"Jaeger had confided privately that he didn't accept the church's teaching on homosexuality. Calling homosexuals to chastity was unrealistic, condoms were advisable, and sodomy was acceptable morally if performed in a caring manner." 40
In a letter he co-authored to the Seattle Gay News defending Archbishop Murphy's conditional acceptance of condom distribution, Church teaching on sexual behavior was explained as:
"...the Catholic Church's position that sexual intercourse is appropriate only in committed relationships" 41
Does a "committed relationship" equate to or merely include marriage? In a lecture he gave on April 5th of this year on "Catholic Teaching on Human Sexuality," he responded to a question on whether Church teaching against "gay marriage" can ever change with "I don't think I'm supposed to give my opinion on that," and after thinking about it for awhile more, "I don't know."
For ten years, Fr. Jaeger was Director of Seminarians up until 1989 when he left this position amidst a controversy over homosexual behavior. He promoted the advancement and ordination of Fr. Paul Conn. In the Seattle Gay News, he voiced support of Jeannine Grammick and Robert Nugent, two long-time dissidents recently silenced by the Vatican for their erroneous views spread under the guise of authentic Catholic instruction. The aforementioned 1986 CDF document makes specific note that:
"Bishops are asked to exercise special care in the selection of pastoral ministers so that by their own high degree of spiritual and personal maturity and by their fidelity to the Magisterium, they may be of real service to homosexual persons, promoting their health and well-being in the fullest sense. Such ministers will reject theological opinions which dissent from the teaching of the Church and which, therefore, cannot be used as guidelines for pastoral care." 42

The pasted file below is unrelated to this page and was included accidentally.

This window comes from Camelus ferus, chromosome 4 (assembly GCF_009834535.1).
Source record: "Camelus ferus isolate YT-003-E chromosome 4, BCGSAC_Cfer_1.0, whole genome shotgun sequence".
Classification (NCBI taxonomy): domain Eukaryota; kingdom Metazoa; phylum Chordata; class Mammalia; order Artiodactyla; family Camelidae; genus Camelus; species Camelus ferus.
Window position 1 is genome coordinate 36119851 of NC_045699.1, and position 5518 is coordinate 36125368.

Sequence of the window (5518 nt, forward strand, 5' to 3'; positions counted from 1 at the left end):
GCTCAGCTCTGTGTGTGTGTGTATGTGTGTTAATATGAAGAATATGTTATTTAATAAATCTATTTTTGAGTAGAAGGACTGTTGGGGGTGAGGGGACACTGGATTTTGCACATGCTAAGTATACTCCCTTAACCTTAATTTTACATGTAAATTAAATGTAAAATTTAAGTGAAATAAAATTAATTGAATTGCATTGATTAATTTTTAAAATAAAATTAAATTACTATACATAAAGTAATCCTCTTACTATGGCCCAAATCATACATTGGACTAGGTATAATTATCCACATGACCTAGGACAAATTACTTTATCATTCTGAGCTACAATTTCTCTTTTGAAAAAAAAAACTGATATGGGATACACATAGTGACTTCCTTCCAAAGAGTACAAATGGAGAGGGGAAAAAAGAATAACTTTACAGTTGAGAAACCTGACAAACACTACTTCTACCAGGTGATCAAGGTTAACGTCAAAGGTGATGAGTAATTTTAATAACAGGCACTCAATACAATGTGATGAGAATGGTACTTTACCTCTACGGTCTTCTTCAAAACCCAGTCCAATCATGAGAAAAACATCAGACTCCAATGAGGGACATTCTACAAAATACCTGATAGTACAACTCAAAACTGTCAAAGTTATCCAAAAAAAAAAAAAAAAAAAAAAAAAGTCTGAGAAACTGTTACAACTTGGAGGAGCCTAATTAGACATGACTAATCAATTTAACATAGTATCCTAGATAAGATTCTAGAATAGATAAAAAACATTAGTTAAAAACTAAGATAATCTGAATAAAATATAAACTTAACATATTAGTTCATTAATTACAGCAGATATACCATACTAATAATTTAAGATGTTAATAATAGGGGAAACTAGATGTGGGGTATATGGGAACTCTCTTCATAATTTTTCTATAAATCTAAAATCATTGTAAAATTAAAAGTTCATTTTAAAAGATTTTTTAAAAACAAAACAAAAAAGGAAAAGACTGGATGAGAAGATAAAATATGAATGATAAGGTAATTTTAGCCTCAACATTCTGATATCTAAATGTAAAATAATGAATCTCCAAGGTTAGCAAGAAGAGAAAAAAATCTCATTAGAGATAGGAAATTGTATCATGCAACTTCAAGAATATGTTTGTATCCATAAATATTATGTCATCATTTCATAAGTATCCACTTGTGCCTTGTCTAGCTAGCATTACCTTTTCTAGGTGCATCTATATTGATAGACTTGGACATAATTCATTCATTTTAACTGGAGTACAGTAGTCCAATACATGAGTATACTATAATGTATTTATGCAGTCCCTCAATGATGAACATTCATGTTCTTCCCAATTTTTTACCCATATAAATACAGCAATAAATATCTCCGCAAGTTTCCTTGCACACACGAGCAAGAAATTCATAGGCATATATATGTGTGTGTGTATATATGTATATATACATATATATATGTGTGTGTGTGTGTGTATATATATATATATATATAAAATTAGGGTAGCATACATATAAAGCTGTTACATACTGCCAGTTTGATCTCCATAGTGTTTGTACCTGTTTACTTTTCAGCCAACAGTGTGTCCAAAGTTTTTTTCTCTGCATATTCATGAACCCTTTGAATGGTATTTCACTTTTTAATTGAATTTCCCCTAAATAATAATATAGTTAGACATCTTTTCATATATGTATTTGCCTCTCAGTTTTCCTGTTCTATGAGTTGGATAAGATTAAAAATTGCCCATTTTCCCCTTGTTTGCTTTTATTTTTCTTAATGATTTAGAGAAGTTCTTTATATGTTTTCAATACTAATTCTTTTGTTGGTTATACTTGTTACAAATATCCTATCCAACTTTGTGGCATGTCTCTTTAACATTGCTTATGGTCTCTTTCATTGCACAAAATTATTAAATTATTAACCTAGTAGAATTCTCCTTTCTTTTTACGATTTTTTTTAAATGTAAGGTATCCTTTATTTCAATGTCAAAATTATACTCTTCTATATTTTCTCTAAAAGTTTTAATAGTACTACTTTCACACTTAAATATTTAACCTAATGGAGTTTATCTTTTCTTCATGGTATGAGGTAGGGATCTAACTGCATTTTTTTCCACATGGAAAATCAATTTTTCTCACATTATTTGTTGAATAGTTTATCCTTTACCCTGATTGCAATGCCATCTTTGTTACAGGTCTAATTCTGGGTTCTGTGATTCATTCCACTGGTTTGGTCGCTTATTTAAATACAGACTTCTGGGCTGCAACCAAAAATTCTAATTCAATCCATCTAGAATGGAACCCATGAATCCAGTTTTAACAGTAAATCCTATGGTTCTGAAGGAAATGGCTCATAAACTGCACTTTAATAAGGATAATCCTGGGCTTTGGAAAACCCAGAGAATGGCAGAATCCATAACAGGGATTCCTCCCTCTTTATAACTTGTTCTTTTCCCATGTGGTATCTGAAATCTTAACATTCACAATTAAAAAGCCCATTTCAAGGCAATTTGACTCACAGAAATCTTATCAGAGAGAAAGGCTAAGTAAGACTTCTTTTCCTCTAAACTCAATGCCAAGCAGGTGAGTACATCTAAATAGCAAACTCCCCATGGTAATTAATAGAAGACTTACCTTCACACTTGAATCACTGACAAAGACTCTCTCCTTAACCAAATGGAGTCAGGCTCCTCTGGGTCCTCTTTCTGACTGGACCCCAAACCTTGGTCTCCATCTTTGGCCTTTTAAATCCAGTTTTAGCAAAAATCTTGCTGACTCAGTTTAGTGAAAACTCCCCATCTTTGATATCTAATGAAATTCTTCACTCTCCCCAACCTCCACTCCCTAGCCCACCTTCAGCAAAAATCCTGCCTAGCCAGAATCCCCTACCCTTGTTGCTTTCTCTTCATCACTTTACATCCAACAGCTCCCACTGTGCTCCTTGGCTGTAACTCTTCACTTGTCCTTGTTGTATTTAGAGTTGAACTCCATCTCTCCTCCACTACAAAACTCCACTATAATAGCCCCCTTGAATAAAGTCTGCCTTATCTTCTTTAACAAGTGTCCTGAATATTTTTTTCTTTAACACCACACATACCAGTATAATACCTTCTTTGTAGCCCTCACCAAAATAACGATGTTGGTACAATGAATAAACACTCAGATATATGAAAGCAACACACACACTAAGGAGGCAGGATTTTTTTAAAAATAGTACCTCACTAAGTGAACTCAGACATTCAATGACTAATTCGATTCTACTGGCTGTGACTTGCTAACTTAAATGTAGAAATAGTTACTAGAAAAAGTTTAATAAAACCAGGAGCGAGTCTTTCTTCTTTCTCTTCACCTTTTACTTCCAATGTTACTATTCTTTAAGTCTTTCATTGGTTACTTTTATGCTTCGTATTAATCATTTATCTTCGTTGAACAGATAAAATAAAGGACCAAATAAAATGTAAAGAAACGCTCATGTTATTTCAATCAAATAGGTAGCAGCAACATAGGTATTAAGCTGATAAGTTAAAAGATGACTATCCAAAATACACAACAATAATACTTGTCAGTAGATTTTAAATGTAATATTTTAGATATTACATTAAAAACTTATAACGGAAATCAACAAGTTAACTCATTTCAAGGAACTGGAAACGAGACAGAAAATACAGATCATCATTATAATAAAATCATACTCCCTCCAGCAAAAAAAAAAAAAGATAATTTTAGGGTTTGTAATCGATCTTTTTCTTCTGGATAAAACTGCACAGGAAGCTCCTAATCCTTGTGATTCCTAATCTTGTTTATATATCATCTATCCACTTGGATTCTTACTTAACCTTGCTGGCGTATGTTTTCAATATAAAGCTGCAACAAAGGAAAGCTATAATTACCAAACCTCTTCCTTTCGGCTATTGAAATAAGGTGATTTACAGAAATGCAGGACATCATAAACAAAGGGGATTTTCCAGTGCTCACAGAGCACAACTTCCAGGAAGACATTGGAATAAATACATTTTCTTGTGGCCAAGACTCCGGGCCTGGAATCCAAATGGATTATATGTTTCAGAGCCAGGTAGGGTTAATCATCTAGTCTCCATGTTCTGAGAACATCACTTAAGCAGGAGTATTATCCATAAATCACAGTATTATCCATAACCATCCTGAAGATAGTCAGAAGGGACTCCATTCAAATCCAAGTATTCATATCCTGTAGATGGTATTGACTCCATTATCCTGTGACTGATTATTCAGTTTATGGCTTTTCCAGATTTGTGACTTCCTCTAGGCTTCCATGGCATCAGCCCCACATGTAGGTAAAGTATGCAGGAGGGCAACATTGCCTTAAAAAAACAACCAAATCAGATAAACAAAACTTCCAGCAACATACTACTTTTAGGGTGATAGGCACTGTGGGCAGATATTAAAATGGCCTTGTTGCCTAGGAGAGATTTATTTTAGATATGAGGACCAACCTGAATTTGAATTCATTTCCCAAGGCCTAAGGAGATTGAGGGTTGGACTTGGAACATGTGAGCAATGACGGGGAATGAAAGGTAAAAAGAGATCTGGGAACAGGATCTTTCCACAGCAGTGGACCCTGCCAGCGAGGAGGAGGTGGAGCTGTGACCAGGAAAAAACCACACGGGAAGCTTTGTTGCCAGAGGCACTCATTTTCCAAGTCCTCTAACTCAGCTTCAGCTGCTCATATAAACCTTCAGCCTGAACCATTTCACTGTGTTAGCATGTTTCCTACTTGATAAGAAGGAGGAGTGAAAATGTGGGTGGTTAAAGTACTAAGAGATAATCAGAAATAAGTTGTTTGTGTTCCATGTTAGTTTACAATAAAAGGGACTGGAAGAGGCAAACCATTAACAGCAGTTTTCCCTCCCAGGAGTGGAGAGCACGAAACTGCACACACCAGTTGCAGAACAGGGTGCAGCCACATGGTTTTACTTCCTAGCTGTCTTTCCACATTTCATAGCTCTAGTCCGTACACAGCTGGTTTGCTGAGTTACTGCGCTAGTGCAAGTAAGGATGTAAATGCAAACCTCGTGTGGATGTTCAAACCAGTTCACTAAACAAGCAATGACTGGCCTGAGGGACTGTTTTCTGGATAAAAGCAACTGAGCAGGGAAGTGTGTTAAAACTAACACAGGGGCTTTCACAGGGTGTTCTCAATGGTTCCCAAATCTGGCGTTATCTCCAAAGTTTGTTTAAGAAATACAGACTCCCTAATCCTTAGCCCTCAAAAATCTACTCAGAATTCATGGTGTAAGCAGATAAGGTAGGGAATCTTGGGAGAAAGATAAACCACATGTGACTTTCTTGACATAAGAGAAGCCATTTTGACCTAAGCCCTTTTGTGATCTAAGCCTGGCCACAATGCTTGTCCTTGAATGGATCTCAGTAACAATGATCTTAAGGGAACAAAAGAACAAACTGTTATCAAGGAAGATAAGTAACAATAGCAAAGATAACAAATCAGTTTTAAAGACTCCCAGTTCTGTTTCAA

Does the selection of Fr. Jaeger as head of the ministry to those afflicted with the homosexual disorder represent an exercise in "special care" on the part of the archbishop?
While Jaeger was directing seminarians, another dissident a woman by the name of Fran Ferder was placed in charge of psychological screening for seminary candidates and performed that role well into the 90's. As reported in The Wanderer:
In her deposition in the case concerning convicted pedophile Fr. Paul Conn, Ferder testified under oath that she dissents from The Catechism of the Catholic Church's teaching on homosexuality.43
As previously stated, Sr. Ferder was also given the assignment of counseling priests accused of child molestation as well as their victims. To this day, her "TARA" group still provides services for local parishes. An article in the last November's Catholic Northwest Progress reported:
Father Heagle and Franciscan Sister Fran Ferder, co-directors of the Seattle-based Therapy and Renewal Associates (TARA), a counseling resource for ministers and others who value spirituality, are behind an effort to help parishes become mental health resources for their parishioners. They met Nov. 8 with representatives from St. Madeleine Sophie, St. Louise and Sacred Heart parishes in Bellevue, which are currently looking for ways to respond to the mental health needs and other health needs of their parishioners.44
One priest who "came out of the closet" revealed the local seminarian screening procedures to have been suspect for some time. In 1988, Fr. James Jorgenson announced to the media that he was a homosexual and was leaving the priesthood. He told The Seattle Times that Archbishop Hunthausen said to him people weren't yet ready for homosexual priests and advised him to keep the matter secret. Jorgenson equated his plight with the persecution of blacks in the colonial South and compared his "outing" with the resurrection of Christ:
"...in spite of what many religious traditions assert, in spite of what mainstream prejudice would hold, gay people ... are good and graceful and normal and healthy. ... [homosexuality] is as indelible, involuntary, natural and unchangeable as the dark pigment in our black neighbors' skin. ... It's not a disorder, it's a grace." 45